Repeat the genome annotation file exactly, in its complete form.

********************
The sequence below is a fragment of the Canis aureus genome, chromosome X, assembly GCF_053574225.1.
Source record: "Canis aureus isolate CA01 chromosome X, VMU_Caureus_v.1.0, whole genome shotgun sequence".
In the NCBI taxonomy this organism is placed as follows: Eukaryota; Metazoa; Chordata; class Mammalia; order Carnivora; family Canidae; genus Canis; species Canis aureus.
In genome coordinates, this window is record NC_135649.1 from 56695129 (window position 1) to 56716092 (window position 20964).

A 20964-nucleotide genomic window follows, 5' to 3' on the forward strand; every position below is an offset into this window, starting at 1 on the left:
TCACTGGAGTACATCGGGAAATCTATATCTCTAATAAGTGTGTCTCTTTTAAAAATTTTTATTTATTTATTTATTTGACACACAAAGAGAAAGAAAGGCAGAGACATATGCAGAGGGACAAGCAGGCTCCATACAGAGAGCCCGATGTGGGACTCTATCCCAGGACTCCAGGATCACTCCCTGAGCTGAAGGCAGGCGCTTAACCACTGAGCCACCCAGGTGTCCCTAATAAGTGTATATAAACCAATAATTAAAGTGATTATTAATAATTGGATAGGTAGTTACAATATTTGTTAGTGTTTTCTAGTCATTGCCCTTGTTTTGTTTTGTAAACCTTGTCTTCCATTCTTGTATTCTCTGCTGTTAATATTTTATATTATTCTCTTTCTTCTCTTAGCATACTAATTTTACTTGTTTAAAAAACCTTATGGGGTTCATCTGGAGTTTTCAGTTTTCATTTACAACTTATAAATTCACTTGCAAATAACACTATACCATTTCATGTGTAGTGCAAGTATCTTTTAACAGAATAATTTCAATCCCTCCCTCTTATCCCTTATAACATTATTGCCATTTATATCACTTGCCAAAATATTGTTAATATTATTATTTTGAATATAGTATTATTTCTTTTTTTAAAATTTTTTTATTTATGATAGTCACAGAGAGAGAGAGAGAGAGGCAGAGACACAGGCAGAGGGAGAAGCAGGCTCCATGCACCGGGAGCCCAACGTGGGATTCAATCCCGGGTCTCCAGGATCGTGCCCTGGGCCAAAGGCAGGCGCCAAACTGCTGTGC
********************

The sequence below is a fragment of the Canis aureus genome, chromosome X, assembly GCF_053574225.1.
Source record: "Canis aureus isolate CA01 chromosome X, VMU_Caureus_v.1.0, whole genome shotgun sequence".
In the NCBI taxonomy this organism is placed as follows: Eukaryota; Metazoa; Chordata; class Mammalia; order Carnivora; family Canidae; genus Canis; species Canis aureus.
In genome coordinates, this window is record NC_135649.1 from 56695129 (window position 1) to 56716092 (window position 20964).

A 20964-nucleotide genomic window follows, 5' to 3' on the forward strand; every position below is an offset into this window, starting at 1 on the left:
TCACTGGAGTACATCGGGAAATCTATATCTCTAATAAGTGTGTCTCTTTTAAAAATTTTTATTTATTTATTTATTTGACACACAAAGAGAAAGAAAGGCAGAGACATATGCAGAGGGACAAGCAGGCTCCATACAGAGAGCCCGATGTGGGACTCTATCCCAGGACTCCAGGATCACTCCCTGAGCTGAAGGCAGGCGCTTAACCACTGAGCCACCCAGGTGTCCCTAATAAGTGTATATAAACCAATAATTAAAGTGATTATTAATAATTGGATAGGTAGTTACAATATTTGTTAGTGTTTTCTAGTCATTGCCCTTGTTTTGTTTTGTAAACCTTGTCTTCCATTCTTGTATTCTCTGCTGTTAATATTTTATATTATTCTCTTTCTTCTCTTAGCATACTAATTTTACTTGTTTAAAAAACCTTATGGGGTTCATCTGGAGTTTTCAGTTTTCATTTACAACTTATAAATTCACTTGCAAATAACACTATACCATTTCATGTGTAGTGCAAGTATCTTTTAACAGAATAATTTCAATCCCTCCCTCTTATCCCTTATAACATTATTGCCATTTATATCACTTGCCAAAATATTGTTAATATTATTATTTTGAATATAGTATTATTTCTTTTTTTAAAATTTTTTTATTTATGATAGTCACAGAGAGAGAGAGAGAGAGGCAGAGACACAGGCAGAGGGAGAAGCAGGCTCCATGCACCGGGAGCCCAACGTGGGATTCAATCCCGGGTCTCCAGGATCGTGCCCTGGGCCAAAGGCAGGCGCCAAACTGCTGTGC